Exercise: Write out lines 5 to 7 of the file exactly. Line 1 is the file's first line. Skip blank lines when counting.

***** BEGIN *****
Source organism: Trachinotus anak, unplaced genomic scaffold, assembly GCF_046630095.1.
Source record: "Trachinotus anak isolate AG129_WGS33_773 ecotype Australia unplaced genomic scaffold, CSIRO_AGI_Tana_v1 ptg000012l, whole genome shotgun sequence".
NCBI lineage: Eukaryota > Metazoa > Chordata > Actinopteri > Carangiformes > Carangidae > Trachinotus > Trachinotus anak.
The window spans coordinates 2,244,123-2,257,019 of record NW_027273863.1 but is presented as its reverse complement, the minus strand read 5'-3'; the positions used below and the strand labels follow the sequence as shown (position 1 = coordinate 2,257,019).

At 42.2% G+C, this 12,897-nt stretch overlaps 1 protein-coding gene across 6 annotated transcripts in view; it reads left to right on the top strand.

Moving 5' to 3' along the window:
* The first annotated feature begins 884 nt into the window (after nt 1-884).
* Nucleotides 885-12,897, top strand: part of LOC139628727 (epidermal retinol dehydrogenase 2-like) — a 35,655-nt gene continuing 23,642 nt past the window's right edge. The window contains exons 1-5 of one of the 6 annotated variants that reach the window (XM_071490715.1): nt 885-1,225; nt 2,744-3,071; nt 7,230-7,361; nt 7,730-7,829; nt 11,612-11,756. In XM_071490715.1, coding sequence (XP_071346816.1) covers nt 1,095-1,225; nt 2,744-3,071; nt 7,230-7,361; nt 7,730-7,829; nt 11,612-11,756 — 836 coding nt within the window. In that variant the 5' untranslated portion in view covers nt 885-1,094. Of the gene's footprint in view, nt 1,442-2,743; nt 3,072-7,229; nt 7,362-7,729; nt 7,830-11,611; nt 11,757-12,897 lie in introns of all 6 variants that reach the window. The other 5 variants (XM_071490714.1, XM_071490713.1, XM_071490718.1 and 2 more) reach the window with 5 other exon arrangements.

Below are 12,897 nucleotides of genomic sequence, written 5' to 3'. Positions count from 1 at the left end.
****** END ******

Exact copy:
At 42.2% G+C, this 12,897-nt stretch overlaps 1 protein-coding gene across 6 annotated transcripts in view; it reads left to right on the top strand.

Moving 5' to 3' along the window:
* The first annotated feature begins 884 nt into the window (after nt 1-884).